Nadia Whittaker successfully defends Rotherham NHS Foundation Trust against allegations that its Consultant Podiatric Surgeon was negligent and failed to obtain informed consent for revision bunion surgery
Nadia Whittaker instructed by Charlotte Kistell-Gough and Keith Blundred of DAC Beachcroft LLP successfully defends on liability a claim with an agreed value of £870,000 concerning alleged negligence in respect of a Keller’s Arthroscopy undertaken in 2010. The Claimant was represented by Richard Baker.
The Claimant developed a bunion on her left big toe. In 2009, she underwent bunion surgery performed by Mr Gary Boon, Consultant Podiatric Surgeon, employed by the Defendant. Although the surgery was not successful in reliving her pain, the Claimant did not complain about it. She returned to Mr Boon in 2010 and was counselled about her options for revision surgery. She consented to Keller’s Arthroscopy, which was performed in 2010. This was also unsuccessful in relieving her pain. The subsequent chain of events led to the Claimant losing first her left great toe and then undergoing left below knee amputation.
The Claimant’s case about the surgery in 2010 was put on 3 basis: (i) that Keller’s Arthroscopy should never have been offered to her because it was so unsuitable for her that it was negligent to offer it; (ii) that she did not give informed consent to that surgery because the leaflets she was given and the advice offered in consultation was inadequate in failing to draw attention to the likely outcome, and did not recommend the fusion operation that she ought to have had; and (iii) that the operation itself was negligently performed, because the soft tissue that should have been interposed between 2 bones so as to create a false joint and prevent painful bone on bone friction, was not interposed.
As there was a significant dispute of fact about the events that were of considerable age by the time of the trial, Recorder Simon Myerson QC approached the evidence in accordance with the principles in Gestmin SGPS S.A. v Credit Suisse (UK) Ltd  EWHC 3560.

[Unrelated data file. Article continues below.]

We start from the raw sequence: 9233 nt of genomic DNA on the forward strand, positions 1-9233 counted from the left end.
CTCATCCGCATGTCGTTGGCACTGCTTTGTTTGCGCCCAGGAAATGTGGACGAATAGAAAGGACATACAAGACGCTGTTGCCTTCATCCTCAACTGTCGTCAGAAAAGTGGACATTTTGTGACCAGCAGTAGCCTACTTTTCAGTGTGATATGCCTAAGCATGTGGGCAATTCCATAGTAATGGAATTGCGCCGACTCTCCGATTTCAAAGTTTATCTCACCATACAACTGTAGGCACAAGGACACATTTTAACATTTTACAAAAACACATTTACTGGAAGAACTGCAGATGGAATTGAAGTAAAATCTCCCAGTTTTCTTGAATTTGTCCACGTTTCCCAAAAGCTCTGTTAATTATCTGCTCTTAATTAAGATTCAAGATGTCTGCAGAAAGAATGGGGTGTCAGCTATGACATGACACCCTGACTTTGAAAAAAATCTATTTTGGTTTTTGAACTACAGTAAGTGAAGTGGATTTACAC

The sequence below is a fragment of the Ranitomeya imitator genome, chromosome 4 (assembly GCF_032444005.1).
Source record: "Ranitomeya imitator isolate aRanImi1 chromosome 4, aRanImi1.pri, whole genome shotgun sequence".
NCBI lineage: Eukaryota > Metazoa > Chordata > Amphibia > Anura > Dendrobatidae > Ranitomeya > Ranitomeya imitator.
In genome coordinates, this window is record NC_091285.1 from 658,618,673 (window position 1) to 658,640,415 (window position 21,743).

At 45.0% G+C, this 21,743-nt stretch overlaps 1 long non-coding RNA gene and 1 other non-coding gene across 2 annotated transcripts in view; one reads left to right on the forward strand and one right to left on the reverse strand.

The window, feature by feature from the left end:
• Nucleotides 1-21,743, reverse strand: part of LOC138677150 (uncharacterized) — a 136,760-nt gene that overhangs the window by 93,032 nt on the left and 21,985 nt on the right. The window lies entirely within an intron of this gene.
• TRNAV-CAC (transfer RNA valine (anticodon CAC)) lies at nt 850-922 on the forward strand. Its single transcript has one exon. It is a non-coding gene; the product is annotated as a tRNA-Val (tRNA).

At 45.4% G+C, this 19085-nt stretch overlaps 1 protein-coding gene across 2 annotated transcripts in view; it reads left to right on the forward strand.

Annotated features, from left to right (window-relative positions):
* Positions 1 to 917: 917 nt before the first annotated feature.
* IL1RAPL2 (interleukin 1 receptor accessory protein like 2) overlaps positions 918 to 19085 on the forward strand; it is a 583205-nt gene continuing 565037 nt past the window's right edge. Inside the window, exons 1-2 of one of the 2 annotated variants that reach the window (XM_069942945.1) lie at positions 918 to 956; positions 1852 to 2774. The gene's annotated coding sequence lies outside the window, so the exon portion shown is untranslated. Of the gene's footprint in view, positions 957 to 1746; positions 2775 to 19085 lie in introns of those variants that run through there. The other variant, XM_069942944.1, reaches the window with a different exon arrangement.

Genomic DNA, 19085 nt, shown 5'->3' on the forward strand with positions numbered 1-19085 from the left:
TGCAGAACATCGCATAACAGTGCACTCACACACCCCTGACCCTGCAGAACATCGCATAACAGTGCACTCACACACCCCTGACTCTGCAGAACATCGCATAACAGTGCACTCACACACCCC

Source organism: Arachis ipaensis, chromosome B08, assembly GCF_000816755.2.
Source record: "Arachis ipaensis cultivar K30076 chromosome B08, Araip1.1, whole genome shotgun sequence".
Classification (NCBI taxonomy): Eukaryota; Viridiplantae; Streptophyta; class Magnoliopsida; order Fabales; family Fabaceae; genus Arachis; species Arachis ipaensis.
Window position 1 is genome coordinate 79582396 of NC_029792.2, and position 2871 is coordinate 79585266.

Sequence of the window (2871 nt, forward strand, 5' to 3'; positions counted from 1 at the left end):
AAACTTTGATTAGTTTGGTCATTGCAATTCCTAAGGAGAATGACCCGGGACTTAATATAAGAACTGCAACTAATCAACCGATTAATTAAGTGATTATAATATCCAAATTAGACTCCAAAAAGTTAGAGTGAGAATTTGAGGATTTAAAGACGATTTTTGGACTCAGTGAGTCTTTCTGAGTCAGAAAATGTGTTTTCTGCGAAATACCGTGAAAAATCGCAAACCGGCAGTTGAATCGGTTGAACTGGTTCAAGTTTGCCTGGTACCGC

The Judge’s assessment of the Claimant, and to a lesser extent of her husband, was that the enormity of what has happened to her has tended to overwhelm them, leading them to genuinely believe in certain things that were undoubtedly wrong. The Judge considered the Claimant to have been a vulnerable witness, who required frequent breaks and had difficulty answering some questions. Accordingly, the Judge was not prepared to penalise the Claimant for not giving evidence of matters that might otherwise constitute a lacuna in her case, unless he was satisfied that it was within the Claimant’s capabilities to be able to understand the need for that evidence and to articulate it whilst in the witness box.
On the issue of whether Keller’s Arthroscopy should have been offered at all, the Judge preferred the evidence of the Defendant’s expert, Mr Smith, to the evidence of the Claimant’s expert, Mr Chell. Mr Chell did not offer any literature in support of his assertion that it was negligent to offer Keller’s Arthroscopy and his experience was not found to be a reliable guide in this context. Mr Smith, on the other hand, offered literature that demonstrated that Keller’s Arthroscopy was a reasonable option. Furthermore, Mr Smith’s evidence was preferred despite the Claimant’s arguments that it should be given less weight in light of his retirement from the NHS practice in 2006.
On the issue of consent, the Judge found that the contemporaneous records were to be preferred to the account given by witnesses many years later. Based on his interpretation of the contemporaneous records, the Judge found that the Claimant was provided with the leaflets about her options and an adequate discussion about the risks and benefits did take place contrary to the Claimant’s lack of recollection about it. Furthermore, the Claimant refused fusion and did so for rational reasons that mattered to her. The Judge rejected the Claimant’s argument that she should have been told that fusion was the “gold standard” or that she should have been otherwise persuaded by Mr Boon to accept a procedure she did not want. In any event, the Judge found that the Claimant would not have chosen fusion even if an attempt to persuade her had been made.
It was agreed by the parties that the question of whether the procedure was or was not negligently performed turned on an issue of fact as to whether or not the Claimant experienced pain straight after the operation. The Claimant’s evidence on this issue was rejected as it was not consistent with the picture that emerged from her medical records.
The Judge observed at the end that his ‘conclusion that Mr Boon was not negligent did not in any way affect his genuine sympathy for the appalling events to which the Claimant has been subject’. He added, ‘That she has asked whether anyone was to blame for what is, otherwise, the cruellest series of misfortunes, is eminently understandable and natural.’
Read the Swain v Rotherham NHS Foundation Trust  judgment.